Msgr O’Callaghan – ‘I should have resigned’ – Paul Keenan

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The Irish Catholic

25 Aug 2011

Paul Keenan

Sixteen years on from the publication of the bishops’ Child Protection Guidlines, the priest charged with being the Cloyne diocese’s Delegate for Child Protection has admitted that he should have resigned as Delegate as he was unable in conscience to fully implement the Guidelines.

In a letter to The Irish Catholic, Msgr Denis O’Callaghan writes about his commitment to Pastoral Care of priests and how this came in conflict with the demands of the 1996 Guidelines to report to the statutory authorities.

He writes: “Judge Yvonne Murphy was made aware of the Cloyne commitment to Pastoral Care but the Commission focussed on its remit of reporting on whether or not procedures were fulfilled. In hindsight I accept that I should have resigned on the point of principle from my role as Delegate once I came to realise the implications of the 1996 Guidelines for the overriding duty of Pastoral Care.”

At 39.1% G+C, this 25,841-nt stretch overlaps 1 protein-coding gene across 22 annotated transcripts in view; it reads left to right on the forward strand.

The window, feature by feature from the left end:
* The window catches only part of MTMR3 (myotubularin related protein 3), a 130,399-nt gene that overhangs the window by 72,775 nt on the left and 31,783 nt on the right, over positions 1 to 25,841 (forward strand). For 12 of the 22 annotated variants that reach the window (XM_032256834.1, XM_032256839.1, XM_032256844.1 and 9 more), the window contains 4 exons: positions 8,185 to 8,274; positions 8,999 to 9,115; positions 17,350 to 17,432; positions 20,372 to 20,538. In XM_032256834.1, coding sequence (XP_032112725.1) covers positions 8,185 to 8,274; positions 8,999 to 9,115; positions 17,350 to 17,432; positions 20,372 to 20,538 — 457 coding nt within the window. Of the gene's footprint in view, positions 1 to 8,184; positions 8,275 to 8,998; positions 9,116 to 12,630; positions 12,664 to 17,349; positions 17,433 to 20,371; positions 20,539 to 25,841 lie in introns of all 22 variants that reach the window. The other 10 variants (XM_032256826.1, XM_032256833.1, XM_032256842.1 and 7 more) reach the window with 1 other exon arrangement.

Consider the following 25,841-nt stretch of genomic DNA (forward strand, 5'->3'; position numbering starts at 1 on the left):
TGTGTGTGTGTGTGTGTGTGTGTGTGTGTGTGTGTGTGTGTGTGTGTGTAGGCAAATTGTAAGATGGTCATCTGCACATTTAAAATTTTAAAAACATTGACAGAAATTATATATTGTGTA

Msgr O’Callaghan states that he argued in the drafting stages of the 1996 Guidelines that the ‘form of mandatory reporting’ required compromised the ‘Christian duty of Pastoral Care’. He says in Cloyne many of the complaints referred to elderly or dead priests. “For most of those priests accused in Cloyne the complaints alleged incidents dating back over thirty or forty years. Of those priests some would now be terminally ill while others would be under constant medical care. The literal Guidelines did not allow for any discretion to Bishops and to their Delegates. Reporting was to be made immediately. No exception was to be made even when an accused priest was on his death-bed. The plea that there was no further risk to children was not a protection against a charge of cover-up! You can imagine the reaction of a medical team to this intransigence on my part.”

He adds: “A somewhat similar problem arose where a traumatized complainant was not yet prepared to have the report submitted to Garda immediately. Here some time and counselling should surely be justified until the complainant came to accept the need to make the report. Meantime the priest would be informed of the complaint and the necessary steps taken to remove him from ministry where he would have unsupervised access to children.”

In a further note he says: “There were some cases, as in those mentioned above, where as a Christian one was duty bound to extend Pastoral Care to anyone in sore need. Otherwise one could not live with one’s conscience. With many others I winced when understandably angry people expressed the wish that an accused priest would burn in hell.”

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